Clare

Santa Chiara, lovely claritas

Whose soul in stillness holds love’s pure reflection,

Shining through you as Holy Caritas,

Lucid and lucent, bringing to perfection

The girl whom Love has called to call us all

Back into truth, simplicity and grace.

Your love for Francis, radiant through the veil,

Reveals in both of you your saviour’s face.

Christ holds the mirror of your given life

Up to the world he gives himself to save,

A sacrament to keep your city safe,

A window into his eternal love.

Unveiled in heaven, dancing in the light,

Pray for this pilgrim soul in his dark night.

 

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Love, Remember: A New Book

This is just an advance notice to readers of my blog,to say that I have finished work on a third poetry anthology for Canterbury Press which will be called Love Remember and will be published at the end of October. My first two Anthologies, Waiting on the Word and Word in the Wilderness, accompanied Advent, and Lent, two seasons of the liturgical year, though they are also seasons of the spirit. My new anthology is offered to accompany and express nt a season of the year, but a season of the heart. It is an anthology of poetry that takes us on a journey through bereavement, grief, lamentation, remembrance and hope. As I say in the introduction:

This book is written to give voice both to love and to lamentation, to find expression for grief without losing hope, to help us honour the dead with tears, yet still to glimpse through those tears the light of resurrection. It is written in the conviction that the grief which we so often hide in embarrassment, the tears of which some people would want to make us ashamed, are the very things that make us most truly human. Grief and lament spring from the deepest parts of our soul because, however bitter the herbs and fruits they seem to bear, their real root is Love and I believe that it is Love who made the world and made us who we are.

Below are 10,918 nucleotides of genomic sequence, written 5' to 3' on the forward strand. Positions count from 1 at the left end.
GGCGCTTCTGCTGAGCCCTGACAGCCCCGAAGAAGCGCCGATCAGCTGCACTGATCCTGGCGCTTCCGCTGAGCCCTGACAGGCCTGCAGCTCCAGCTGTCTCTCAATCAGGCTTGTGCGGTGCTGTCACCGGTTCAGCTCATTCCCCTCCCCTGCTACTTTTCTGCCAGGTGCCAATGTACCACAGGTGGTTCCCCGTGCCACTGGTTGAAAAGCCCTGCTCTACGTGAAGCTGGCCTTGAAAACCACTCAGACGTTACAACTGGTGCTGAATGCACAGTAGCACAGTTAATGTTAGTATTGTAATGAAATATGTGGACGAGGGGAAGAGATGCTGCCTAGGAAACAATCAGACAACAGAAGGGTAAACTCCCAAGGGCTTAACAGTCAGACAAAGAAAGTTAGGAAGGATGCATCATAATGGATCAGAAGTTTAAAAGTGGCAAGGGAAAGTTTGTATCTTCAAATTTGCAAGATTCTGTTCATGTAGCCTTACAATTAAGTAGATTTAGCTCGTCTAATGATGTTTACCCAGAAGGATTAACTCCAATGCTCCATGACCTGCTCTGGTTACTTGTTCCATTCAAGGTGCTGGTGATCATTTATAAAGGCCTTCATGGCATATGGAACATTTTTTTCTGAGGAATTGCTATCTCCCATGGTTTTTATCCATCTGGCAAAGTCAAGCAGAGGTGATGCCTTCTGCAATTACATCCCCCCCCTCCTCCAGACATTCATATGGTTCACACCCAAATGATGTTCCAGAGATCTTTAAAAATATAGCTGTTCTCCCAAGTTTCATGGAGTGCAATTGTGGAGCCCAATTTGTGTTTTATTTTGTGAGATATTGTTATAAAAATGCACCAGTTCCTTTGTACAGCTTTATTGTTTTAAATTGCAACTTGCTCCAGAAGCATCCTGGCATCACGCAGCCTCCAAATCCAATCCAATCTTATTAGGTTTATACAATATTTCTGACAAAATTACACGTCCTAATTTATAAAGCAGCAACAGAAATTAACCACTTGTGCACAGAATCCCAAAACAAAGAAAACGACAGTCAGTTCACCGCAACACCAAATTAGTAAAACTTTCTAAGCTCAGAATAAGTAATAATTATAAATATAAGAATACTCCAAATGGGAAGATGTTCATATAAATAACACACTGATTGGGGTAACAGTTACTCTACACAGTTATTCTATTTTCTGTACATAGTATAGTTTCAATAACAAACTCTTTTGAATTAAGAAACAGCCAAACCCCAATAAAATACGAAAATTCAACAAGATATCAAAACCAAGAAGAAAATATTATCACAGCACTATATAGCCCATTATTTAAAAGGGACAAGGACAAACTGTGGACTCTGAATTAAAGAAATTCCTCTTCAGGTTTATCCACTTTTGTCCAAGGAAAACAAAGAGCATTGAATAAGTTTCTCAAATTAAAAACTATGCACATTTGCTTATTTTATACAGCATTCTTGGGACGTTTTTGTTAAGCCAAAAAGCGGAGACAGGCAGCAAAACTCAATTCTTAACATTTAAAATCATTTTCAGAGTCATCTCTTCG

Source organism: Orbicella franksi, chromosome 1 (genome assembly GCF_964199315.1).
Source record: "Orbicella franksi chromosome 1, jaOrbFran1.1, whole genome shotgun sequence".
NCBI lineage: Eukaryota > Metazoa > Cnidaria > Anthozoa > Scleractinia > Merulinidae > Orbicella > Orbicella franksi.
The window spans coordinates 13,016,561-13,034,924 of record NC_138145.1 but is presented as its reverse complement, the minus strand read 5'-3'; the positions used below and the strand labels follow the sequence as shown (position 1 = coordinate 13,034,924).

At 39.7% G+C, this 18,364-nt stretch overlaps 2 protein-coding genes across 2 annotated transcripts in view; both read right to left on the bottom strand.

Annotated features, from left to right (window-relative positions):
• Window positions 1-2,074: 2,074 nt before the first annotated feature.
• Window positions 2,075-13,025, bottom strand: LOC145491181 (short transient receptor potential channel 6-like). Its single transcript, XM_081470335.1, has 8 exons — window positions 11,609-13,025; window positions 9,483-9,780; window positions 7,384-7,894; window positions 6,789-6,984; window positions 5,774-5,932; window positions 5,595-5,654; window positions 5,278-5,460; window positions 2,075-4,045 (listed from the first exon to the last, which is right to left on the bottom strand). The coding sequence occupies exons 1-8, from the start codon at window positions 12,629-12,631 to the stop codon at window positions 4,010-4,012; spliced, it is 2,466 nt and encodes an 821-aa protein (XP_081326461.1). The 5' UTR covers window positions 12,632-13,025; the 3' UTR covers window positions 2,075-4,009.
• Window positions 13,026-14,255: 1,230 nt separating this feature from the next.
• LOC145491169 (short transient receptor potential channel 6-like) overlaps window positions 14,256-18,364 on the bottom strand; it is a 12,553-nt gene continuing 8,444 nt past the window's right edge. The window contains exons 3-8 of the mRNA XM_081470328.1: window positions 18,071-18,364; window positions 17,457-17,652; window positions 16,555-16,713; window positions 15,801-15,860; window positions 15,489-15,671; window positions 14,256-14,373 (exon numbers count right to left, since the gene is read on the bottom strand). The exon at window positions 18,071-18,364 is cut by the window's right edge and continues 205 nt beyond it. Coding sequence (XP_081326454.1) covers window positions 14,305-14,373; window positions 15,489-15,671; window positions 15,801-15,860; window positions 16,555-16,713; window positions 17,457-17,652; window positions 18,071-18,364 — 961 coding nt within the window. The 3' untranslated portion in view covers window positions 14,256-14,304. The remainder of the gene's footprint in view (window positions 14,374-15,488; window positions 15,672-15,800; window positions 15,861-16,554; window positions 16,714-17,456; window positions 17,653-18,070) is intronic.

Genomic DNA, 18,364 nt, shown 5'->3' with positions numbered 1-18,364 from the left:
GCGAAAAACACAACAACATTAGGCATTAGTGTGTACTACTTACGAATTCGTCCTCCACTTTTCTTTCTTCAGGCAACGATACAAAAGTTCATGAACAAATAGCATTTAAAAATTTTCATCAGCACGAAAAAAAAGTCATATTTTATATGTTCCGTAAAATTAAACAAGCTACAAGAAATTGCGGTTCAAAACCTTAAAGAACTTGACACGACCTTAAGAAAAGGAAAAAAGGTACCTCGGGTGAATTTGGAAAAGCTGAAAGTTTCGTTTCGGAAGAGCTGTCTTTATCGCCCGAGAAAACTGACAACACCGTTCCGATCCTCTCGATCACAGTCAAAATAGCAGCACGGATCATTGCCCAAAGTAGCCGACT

There are poems from the great tradition, by Shakespeare, Shelley, Browning, Tennyson, and also by contemporary poets like Luci Shaw and Carol Ann Duffy, as well as some of my own. As in my previous anthologies, each poem is followed by a brief essay which opens it out and reflects on its depths, which is something I know readers of my previous anthologies have found helpful. Here’s what I say in the introduction about how the book might be used:

This is an anthology into which one might simply dip, searching through the parts for a particular poem or finding the words that express or match a mood as it is needed. It might be used a resource to find language for oneself, for a friend, or even for a service or memorial; words that will give expression that needs to be said on that specific occasion. But it is also possible to use this book as a companion for the journey of grief itself, or as a means to accompany a friend who is making that journey. Most religions in their earlier traditions have set aside a special period somewhere between 30 and 40 days for a first intense and companioned encounter with mourning. In Judaism this was called Shiat. First the seven days of private grief, and then a further 30 accompanied lamentation. In the Catholic Church there was a tradition of 40 days of mourning, matching and balancing the 40 days of Lent. This book is also organised so that anyone who wishes can also make this journey with the poets over 40 days. For each day there will be the offered nourishment of a poem and my prose reflection on it. However you use this book I hope that it will give expression to Loving Remembrance and that you will find, as Tennyson did, that ‘it is better to have loved and lost than never to have loved at all’.

Anyway the book is now available for advance order from Amazon and from Canterbury Press, I hope some of my readers here will find it helpful.